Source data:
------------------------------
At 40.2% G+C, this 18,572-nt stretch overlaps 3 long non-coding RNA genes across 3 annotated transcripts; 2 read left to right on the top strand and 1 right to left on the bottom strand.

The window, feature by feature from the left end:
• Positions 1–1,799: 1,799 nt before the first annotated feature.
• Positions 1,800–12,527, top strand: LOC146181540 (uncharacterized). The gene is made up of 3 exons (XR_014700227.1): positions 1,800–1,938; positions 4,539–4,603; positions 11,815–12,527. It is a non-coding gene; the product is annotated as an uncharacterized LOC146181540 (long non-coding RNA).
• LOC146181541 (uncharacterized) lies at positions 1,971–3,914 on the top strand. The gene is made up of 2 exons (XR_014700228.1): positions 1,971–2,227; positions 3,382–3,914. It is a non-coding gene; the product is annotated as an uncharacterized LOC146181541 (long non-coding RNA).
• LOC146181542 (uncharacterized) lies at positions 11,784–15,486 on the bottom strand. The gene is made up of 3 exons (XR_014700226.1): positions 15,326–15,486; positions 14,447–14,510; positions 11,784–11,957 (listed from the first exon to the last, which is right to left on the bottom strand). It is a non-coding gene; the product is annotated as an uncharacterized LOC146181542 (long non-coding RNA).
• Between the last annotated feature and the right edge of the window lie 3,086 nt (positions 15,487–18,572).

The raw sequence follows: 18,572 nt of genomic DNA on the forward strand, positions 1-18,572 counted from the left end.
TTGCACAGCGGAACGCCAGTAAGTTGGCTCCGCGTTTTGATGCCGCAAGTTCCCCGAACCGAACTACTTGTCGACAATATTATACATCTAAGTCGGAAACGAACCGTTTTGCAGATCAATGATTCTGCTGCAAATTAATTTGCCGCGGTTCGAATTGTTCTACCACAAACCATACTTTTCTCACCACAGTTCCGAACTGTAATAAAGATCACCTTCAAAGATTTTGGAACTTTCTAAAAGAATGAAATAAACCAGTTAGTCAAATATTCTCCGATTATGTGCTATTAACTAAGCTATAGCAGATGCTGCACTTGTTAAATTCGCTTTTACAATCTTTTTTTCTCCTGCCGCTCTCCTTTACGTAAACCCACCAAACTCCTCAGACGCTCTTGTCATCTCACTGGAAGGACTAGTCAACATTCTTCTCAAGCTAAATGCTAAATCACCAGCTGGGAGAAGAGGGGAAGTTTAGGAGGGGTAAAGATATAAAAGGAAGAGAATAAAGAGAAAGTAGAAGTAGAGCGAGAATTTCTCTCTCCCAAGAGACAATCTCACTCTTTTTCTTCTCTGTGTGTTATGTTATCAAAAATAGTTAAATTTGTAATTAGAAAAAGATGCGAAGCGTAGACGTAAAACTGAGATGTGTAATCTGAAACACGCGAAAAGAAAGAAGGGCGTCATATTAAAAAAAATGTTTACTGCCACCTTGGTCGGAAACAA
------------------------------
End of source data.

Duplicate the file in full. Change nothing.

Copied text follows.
At 40.2% G+C, this 18,572-nt stretch overlaps 3 long non-coding RNA genes across 3 annotated transcripts; 2 read left to right on the top strand and 1 right to left on the bottom strand.

The window, feature by feature from the left end:
• Positions 1–1,799: 1,799 nt before the first annotated feature.
• Positions 1,800–12,527, top strand: LOC146181540 (uncharacterized). The gene is made up of 3 exons (XR_014700227.1): positions 1,800–1,938; positions 4,539–4,603; positions 11,815–12,527. It is a non-coding gene; the product is annotated as an uncharacterized LOC146181540 (long non-coding RNA).
• LOC146181541 (uncharacterized) lies at positions 1,971–3,914 on the top strand. The gene is made up of 2 exons (XR_014700228.1): positions 1,971–2,227; positions 3,382–3,914. It is a non-coding gene; the product is annotated as an uncharacterized LOC146181541 (long non-coding RNA).
• LOC146181542 (uncharacterized) lies at positions 11,784–15,486 on the bottom strand. The gene is made up of 3 exons (XR_014700226.1): positions 15,326–15,486; positions 14,447–14,510; positions 11,784–11,957 (listed from the first exon to the last, which is right to left on the bottom strand). It is a non-coding gene; the product is annotated as an uncharacterized LOC146181542 (long non-coding RNA).
• Between the last annotated feature and the right edge of the window lie 3,086 nt (positions 15,487–18,572).

The raw sequence follows: 18,572 nt of genomic DNA on the forward strand, positions 1-18,572 counted from the left end.
TTGCACAGCGGAACGCCAGTAAGTTGGCTCCGCGTTTTGATGCCGCAAGTTCCCCGAACCGAACTACTTGTCGACAATATTATACATCTAAGTCGGAAACGAACCGTTTTGCAGATCAATGATTCTGCTGCAAATTAATTTGCCGCGGTTCGAATTGTTCTACCACAAACCATACTTTTCTCACCACAGTTCCGAACTGTAATAAAGATCACCTTCAAAGATTTTGGAACTTTCTAAAAGAATGAAATAAACCAGTTAGTCAAATATTCTCCGATTATGTGCTATTAACTAAGCTATAGCAGATGCTGCACTTGTTAAATTCGCTTTTACAATCTTTTTTTCTCCTGCCGCTCTCCTTTACGTAAACCCACCAAACTCCTCAGACGCTCTTGTCATCTCACTGGAAGGACTAGTCAACATTCTTCTCAAGCTAAATGCTAAATCACCAGCTGGGAGAAGAGGGGAAGTTTAGGAGGGGTAAAGATATAAAAGGAAGAGAATAAAGAGAAAGTAGAAGTAGAGCGAGAATTTCTCTCTCCCAAGAGACAATCTCACTCTTTTTCTTCTCTGTGTGTTATGTTATCAAAAATAGTTAAATTTGTAATTAGAAAAAGATGCGAAGCGTAGACGTAAAACTGAGATGTGTAATCTGAAACACGCGAAAAGAAAGAAGGGCGTCATATTAAAAAAAATGTTTACTGCCACCTTGGTCGGAAACAA